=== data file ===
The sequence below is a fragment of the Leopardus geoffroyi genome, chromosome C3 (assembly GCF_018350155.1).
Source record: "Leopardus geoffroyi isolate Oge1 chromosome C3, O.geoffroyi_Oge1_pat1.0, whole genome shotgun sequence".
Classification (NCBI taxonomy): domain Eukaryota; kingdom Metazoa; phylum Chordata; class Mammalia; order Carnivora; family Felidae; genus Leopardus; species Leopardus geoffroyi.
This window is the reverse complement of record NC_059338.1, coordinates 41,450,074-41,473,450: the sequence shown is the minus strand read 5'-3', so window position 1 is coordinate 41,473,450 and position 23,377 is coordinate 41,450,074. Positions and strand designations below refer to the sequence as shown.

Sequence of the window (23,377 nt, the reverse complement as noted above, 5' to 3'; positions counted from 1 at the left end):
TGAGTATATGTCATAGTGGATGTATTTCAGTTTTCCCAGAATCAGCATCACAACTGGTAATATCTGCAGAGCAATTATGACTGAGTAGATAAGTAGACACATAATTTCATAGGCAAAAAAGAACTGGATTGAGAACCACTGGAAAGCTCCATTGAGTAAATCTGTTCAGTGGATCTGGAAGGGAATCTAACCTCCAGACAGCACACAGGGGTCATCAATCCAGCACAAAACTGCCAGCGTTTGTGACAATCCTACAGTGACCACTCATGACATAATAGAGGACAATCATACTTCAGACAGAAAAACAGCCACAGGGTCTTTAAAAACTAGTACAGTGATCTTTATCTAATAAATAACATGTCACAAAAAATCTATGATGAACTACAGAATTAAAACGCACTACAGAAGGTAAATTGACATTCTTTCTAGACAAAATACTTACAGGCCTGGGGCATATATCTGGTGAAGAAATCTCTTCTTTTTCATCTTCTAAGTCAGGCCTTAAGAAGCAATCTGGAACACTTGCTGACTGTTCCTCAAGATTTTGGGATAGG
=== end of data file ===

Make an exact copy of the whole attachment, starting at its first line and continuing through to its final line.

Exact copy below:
The sequence below is a fragment of the Leopardus geoffroyi genome, chromosome C3 (assembly GCF_018350155.1).
Source record: "Leopardus geoffroyi isolate Oge1 chromosome C3, O.geoffroyi_Oge1_pat1.0, whole genome shotgun sequence".
Classification (NCBI taxonomy): domain Eukaryota; kingdom Metazoa; phylum Chordata; class Mammalia; order Carnivora; family Felidae; genus Leopardus; species Leopardus geoffroyi.
This window is the reverse complement of record NC_059338.1, coordinates 41,450,074-41,473,450: the sequence shown is the minus strand read 5'-3', so window position 1 is coordinate 41,473,450 and position 23,377 is coordinate 41,450,074. Positions and strand designations below refer to the sequence as shown.

Sequence of the window (23,377 nt, the reverse complement as noted above, 5' to 3'; positions counted from 1 at the left end):
TGAGTATATGTCATAGTGGATGTATTTCAGTTTTCCCAGAATCAGCATCACAACTGGTAATATCTGCAGAGCAATTATGACTGAGTAGATAAGTAGACACATAATTTCATAGGCAAAAAAGAACTGGATTGAGAACCACTGGAAAGCTCCATTGAGTAAATCTGTTCAGTGGATCTGGAAGGGAATCTAACCTCCAGACAGCACACAGGGGTCATCAATCCAGCACAAAACTGCCAGCGTTTGTGACAATCCTACAGTGACCACTCATGACATAATAGAGGACAATCATACTTCAGACAGAAAAACAGCCACAGGGTCTTTAAAAACTAGTACAGTGATCTTTATCTAATAAATAACATGTCACAAAAAATCTATGATGAACTACAGAATTAAAACGCACTACAGAAGGTAAATTGACATTCTTTCTAGACAAAATACTTACAGGCCTGGGGCATATATCTGGTGAAGAAATCTCTTCTTTTTCATCTTCTAAGTCAGGCCTTAAGAAGCAATCTGGAACACTTGCTGACTGTTCCTCAAGATTTTGGGATAGG